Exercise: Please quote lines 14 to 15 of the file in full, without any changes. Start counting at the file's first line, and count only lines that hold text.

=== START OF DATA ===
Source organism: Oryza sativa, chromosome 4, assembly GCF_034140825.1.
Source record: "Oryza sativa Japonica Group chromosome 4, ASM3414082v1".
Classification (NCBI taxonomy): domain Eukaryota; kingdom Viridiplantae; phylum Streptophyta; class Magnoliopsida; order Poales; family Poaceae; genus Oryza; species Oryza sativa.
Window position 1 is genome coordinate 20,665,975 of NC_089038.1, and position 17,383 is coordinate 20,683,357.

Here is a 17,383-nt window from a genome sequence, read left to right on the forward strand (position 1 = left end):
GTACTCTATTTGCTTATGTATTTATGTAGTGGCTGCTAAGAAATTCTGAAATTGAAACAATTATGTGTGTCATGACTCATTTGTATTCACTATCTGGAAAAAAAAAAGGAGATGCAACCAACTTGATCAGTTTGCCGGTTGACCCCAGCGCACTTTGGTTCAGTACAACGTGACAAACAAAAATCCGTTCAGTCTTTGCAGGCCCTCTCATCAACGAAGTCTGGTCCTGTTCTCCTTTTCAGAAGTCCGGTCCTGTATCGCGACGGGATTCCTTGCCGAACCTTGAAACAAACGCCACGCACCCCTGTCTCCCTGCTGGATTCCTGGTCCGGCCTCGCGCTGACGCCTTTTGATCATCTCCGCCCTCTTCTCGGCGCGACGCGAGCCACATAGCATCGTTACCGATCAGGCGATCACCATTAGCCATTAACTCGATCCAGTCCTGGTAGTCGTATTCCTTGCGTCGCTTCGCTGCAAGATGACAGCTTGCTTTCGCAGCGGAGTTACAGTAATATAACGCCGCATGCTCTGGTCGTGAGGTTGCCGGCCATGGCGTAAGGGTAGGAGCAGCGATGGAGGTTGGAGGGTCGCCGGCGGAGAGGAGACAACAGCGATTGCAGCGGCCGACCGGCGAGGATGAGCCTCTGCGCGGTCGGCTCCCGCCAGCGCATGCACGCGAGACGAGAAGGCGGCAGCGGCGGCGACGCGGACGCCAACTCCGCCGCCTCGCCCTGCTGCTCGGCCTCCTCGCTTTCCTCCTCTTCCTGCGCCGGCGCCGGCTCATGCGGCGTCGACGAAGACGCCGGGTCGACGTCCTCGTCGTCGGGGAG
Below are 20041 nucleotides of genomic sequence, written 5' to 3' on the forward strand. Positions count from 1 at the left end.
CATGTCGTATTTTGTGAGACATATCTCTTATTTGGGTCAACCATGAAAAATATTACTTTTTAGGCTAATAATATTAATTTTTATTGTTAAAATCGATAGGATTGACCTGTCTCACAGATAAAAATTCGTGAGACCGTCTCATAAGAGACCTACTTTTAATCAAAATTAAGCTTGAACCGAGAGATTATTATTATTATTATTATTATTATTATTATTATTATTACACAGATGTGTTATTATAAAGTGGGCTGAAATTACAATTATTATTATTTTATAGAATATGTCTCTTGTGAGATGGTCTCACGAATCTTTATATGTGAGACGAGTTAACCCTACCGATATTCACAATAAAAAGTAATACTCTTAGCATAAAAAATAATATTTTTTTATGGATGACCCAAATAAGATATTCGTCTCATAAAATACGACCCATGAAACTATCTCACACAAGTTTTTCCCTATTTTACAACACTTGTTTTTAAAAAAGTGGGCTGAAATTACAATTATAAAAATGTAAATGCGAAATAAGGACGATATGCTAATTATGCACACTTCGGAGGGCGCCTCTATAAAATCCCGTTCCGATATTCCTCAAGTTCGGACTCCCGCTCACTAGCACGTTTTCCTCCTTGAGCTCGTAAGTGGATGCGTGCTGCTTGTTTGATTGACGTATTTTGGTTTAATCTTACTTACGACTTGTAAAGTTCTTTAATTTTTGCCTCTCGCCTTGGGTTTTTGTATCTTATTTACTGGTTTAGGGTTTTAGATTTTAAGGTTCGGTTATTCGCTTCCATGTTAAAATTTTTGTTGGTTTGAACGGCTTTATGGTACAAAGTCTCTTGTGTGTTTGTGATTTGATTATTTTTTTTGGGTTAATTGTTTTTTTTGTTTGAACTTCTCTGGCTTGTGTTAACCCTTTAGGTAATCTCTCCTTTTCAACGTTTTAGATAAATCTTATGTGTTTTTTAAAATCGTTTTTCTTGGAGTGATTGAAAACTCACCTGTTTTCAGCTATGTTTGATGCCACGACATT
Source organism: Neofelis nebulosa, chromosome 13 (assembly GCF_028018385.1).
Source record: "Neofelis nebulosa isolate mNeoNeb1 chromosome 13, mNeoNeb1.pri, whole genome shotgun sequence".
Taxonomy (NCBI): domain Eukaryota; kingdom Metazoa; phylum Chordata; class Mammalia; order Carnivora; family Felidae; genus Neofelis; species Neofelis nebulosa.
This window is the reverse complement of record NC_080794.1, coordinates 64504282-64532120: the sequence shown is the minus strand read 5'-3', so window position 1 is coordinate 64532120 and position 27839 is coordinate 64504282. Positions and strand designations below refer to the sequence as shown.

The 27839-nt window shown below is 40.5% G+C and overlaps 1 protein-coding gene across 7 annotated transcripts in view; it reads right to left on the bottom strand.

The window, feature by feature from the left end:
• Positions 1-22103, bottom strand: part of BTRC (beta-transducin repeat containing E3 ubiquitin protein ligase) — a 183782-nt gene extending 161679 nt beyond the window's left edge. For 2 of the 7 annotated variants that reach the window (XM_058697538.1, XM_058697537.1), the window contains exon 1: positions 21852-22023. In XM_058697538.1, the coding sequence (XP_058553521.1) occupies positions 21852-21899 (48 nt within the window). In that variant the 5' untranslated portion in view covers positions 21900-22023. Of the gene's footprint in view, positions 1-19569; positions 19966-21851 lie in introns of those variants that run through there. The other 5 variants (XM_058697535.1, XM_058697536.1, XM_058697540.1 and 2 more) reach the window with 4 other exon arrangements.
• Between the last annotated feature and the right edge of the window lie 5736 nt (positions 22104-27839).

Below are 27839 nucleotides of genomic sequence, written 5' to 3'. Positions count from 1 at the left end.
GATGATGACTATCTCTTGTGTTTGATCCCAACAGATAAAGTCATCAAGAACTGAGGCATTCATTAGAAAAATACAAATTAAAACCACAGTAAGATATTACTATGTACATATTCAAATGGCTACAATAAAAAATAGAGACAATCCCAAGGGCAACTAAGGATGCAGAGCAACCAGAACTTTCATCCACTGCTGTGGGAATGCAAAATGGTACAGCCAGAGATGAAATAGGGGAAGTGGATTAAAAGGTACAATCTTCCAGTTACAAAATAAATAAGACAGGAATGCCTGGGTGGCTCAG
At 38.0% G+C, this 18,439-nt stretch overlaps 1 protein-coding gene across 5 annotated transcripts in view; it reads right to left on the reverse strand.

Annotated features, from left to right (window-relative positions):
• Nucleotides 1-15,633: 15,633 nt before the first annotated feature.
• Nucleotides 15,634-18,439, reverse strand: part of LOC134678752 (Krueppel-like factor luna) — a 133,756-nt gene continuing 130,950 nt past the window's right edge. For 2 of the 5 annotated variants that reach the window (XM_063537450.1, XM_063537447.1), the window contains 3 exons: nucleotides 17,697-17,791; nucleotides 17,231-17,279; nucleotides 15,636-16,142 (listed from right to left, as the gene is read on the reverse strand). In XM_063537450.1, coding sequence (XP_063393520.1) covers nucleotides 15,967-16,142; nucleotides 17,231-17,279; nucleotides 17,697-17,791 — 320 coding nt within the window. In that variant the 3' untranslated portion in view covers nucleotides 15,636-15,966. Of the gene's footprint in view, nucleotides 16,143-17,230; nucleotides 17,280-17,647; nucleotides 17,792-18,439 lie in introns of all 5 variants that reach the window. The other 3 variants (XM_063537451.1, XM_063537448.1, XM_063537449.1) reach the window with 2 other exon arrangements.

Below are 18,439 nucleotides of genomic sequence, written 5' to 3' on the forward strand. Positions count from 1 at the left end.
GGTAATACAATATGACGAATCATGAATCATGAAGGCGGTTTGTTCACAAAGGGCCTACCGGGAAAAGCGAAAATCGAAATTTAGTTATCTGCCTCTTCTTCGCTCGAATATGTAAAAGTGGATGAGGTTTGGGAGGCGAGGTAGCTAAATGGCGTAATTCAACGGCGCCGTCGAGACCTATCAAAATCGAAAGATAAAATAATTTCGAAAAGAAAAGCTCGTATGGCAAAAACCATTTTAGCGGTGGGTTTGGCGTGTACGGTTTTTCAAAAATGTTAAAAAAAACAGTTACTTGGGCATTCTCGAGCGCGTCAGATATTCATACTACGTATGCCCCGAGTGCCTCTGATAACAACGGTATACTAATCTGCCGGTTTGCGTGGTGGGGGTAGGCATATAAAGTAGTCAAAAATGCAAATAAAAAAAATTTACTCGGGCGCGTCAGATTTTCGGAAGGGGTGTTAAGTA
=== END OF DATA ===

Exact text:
The window, feature by feature from the left end:
• Positions 1-22103, bottom strand: part of BTRC (beta-transducin repeat containing E3 ubiquitin protein ligase) — a 183782-nt gene extending 161679 nt beyond the window's left edge. For 2 of the 7 annotated variants that reach the window (XM_058697538.1, XM_058697537.1), the window contains exon 1: positions 21852-22023. In XM_058697538.1, the coding sequence (XP_058553521.1) occupies positions 21852-21899 (48 nt within the window). In that variant the 5' untranslated portion in view covers positions 21900-22023. Of the gene's footprint in view, positions 1-19569; positions 19966-21851 lie in introns of those variants that run through there. The other 5 variants (XM_058697535.1, XM_058697536.1, XM_058697540.1 and 2 more) reach the window with 4 other exon arrangements.